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Old 08-10-2015, 09:41 AM   #1
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VHF- fixed mount or hand held?

Our VVF radio, 21 years old, receives but we can't send out. Have to replace it. Can we get by safely with hand held radios or do we need to have a fixed mount one and thus probably a new antenna too? We are on Lake Michigan.
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Old 08-10-2015, 09:49 AM   #2
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Depends on how you use it. DSC is an integral part of our safety plan so we have a fixed mount. Dinghy use requires (for us) a convenient and necessary means of communication with the mother ship and as a backup to the fixed mount, so we have both.
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Old 08-10-2015, 09:59 AM   #3
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Depends on how you use it. DSC is an integral part of our safety plan so we have a fixed mount. Dinghy use requires (for us) a convenient and necessary means of communication with the mother ship and as a backup to the fixed mount, so we have both.
A good hand held is pretty cheap. Even a good fixed mount is not that expensive.

If your antenna is working, why replace it? If it's starting to look it's age you can lightly sand and paint it.
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Old 08-10-2015, 10:01 AM   #4
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Yep, agree with dimer and Larry 100%. How far out on the lake do you go?
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Old 08-10-2015, 10:21 AM   #5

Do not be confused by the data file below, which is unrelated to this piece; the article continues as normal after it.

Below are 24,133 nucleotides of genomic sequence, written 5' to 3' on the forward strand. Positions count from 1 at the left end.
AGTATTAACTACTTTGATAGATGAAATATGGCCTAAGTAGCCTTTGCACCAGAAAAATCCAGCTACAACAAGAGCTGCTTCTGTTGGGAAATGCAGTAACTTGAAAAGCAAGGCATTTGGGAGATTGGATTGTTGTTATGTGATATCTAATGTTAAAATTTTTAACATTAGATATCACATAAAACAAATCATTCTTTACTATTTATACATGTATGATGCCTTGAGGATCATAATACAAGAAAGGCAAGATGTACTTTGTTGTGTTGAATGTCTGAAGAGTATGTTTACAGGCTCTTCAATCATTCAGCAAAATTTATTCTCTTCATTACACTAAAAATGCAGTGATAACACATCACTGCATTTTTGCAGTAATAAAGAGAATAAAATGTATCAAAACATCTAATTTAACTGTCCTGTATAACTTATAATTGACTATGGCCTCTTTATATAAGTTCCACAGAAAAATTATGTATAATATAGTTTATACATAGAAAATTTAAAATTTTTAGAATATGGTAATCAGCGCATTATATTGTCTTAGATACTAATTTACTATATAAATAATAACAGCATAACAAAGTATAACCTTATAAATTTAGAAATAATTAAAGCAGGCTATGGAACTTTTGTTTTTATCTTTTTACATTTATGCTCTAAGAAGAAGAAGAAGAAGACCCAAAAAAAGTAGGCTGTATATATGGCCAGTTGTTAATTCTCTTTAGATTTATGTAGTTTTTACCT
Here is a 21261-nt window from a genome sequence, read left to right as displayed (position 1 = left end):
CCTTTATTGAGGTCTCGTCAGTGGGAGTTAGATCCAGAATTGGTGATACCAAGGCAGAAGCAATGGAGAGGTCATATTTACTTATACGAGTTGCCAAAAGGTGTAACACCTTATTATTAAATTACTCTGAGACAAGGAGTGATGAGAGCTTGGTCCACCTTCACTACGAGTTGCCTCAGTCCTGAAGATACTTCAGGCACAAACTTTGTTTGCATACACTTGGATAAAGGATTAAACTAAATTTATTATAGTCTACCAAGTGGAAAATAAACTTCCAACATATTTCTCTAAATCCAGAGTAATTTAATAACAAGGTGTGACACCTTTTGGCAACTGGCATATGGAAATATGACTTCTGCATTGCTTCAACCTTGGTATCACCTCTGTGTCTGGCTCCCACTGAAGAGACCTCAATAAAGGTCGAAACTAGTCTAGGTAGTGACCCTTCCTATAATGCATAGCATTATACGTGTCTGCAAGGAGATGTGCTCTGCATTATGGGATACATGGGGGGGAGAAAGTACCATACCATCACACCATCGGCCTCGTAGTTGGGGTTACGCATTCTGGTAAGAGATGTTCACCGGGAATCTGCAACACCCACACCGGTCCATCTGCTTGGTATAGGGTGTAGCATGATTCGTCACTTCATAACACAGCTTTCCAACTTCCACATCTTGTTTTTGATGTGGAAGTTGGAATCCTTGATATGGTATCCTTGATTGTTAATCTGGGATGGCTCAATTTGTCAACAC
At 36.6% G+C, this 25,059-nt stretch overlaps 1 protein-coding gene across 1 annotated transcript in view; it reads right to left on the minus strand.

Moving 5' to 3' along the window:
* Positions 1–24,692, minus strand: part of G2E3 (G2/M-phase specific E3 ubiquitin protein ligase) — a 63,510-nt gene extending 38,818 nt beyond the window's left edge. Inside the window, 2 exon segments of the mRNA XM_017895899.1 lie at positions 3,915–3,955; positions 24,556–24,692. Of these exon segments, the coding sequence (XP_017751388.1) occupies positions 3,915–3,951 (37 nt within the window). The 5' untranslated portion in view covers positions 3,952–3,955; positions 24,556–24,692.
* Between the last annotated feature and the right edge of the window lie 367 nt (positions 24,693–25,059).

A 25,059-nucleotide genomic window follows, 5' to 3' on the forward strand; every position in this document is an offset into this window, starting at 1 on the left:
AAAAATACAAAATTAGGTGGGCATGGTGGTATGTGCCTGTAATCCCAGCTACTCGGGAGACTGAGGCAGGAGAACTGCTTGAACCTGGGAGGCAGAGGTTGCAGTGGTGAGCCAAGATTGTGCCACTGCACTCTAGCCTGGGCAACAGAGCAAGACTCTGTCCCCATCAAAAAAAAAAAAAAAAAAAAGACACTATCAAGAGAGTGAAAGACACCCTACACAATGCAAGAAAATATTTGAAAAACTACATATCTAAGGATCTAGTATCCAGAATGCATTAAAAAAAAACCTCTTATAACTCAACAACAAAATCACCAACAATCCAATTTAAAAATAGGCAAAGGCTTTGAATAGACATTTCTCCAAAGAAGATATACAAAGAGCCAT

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Handhelds transmit at 5 watts, fixed units at 25 watts.
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Old 08-10-2015, 10:29 AM   #6
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fixed are not expensive and give much better range.


How much is your life worth?
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Old 08-10-2015, 10:34 AM   #7
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fixed are not expensive and give much better range.


How much is your life worth?

Exactly. So depends on your type of boating. Fixed mount is difficult to get into a grab bag....
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Old 08-10-2015, 10:37 AM   #8
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As others have indicated fixed mount will give better range due to better/higher antenna and more power.

You can also get a handheld with DSC transmit capability.

We just replaced our old dead handheld with a DSC capable handheld made by uniden.
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Old 08-10-2015, 12:48 PM   #9
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You can also hook up a handheld to a fixed high gain antenna.

Some are easier and better than others....so a possibility.

The better antenna makes the handheld much more like a fixed...but you can separate, put the rubber du KY antenna back on for flexibility.
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Old 08-10-2015, 01:17 PM   #10
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If your antenna is anywhere near as old as the radio, I'd replace both at the same time.
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Old 08-10-2015, 01:23 PM   #11
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If your antenna is anywhere near as old as the radio, I'd replace both at the same time.
Bill: If all indications are the antenna is working fine, why replace it?
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Old 08-10-2015, 01:43 PM   #12
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Fixed mounts typically perform better than handhelds. Handhelds bring mobility to VHFs.

Basic fixed mounts cost about $100-150.

Handhelds cost about $100-150.

What's more important, mobility or performance? I prefer both and redundancy so I have 2 fixed mounts and one handheld for the dink or cockpit use.